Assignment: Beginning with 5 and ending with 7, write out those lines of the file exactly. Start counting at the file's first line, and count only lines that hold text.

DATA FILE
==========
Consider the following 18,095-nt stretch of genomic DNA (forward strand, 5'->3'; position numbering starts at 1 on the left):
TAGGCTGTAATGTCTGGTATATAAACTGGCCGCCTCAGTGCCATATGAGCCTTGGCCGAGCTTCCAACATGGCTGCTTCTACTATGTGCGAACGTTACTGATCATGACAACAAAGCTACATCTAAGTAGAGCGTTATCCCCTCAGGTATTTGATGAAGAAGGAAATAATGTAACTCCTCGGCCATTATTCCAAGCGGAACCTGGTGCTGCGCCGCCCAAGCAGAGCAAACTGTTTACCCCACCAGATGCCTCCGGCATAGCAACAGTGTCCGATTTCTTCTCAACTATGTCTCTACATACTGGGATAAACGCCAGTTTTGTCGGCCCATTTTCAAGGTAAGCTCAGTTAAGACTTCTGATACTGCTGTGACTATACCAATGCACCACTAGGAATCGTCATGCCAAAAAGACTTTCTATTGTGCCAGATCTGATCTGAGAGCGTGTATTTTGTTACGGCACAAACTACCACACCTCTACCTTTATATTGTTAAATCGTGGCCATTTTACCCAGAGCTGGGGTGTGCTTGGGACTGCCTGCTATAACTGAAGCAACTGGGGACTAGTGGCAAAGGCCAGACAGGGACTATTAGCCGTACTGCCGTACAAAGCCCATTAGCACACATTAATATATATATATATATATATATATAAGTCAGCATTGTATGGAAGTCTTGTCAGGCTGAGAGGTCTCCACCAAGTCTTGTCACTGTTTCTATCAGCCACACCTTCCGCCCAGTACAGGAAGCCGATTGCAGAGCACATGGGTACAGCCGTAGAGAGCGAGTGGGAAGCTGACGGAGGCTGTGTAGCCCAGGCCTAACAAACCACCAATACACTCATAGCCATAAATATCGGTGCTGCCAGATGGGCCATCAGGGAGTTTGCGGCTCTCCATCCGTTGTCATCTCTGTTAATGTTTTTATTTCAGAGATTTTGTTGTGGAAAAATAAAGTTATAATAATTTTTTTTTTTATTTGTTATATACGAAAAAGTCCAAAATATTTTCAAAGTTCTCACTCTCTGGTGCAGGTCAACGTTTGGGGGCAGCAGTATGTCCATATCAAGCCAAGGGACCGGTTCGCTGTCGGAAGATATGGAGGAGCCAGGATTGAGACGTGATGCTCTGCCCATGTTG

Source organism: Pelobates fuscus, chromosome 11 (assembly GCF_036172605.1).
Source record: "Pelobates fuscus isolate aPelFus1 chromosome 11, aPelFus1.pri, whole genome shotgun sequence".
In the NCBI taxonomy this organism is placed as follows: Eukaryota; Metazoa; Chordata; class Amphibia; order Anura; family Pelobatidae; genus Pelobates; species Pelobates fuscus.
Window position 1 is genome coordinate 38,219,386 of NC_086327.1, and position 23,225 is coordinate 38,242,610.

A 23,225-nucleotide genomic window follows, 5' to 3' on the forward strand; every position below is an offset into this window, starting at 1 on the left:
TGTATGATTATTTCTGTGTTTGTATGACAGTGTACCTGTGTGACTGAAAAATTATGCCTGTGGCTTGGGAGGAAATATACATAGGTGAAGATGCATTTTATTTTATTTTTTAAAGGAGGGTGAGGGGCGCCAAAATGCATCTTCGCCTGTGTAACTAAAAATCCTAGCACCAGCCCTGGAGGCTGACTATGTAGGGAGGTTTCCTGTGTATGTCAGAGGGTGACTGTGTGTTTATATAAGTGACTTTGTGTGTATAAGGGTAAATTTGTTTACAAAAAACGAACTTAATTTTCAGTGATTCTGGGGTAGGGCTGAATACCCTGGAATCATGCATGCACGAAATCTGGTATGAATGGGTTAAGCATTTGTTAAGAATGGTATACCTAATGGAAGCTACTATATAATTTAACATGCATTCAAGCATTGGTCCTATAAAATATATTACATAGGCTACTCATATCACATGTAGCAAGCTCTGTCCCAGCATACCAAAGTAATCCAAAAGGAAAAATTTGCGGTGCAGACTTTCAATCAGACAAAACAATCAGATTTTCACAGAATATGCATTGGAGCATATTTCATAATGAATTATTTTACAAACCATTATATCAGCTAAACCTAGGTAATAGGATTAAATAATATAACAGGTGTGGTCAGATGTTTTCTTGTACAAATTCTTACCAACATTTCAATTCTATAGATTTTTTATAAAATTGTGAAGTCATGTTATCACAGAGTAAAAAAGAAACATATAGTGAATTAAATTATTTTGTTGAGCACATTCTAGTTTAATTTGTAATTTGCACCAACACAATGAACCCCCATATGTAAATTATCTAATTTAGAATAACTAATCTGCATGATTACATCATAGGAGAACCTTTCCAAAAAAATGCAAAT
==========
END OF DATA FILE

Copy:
In the NCBI taxonomy this organism is placed as follows: Eukaryota; Metazoa; Chordata; class Amphibia; order Anura; family Pelobatidae; genus Pelobates; species Pelobates fuscus.
Window position 1 is genome coordinate 38,219,386 of NC_086327.1, and position 23,225 is coordinate 38,242,610.

A 23,225-nucleotide genomic window follows, 5' to 3' on the forward strand; every position below is an offset into this window, starting at 1 on the left: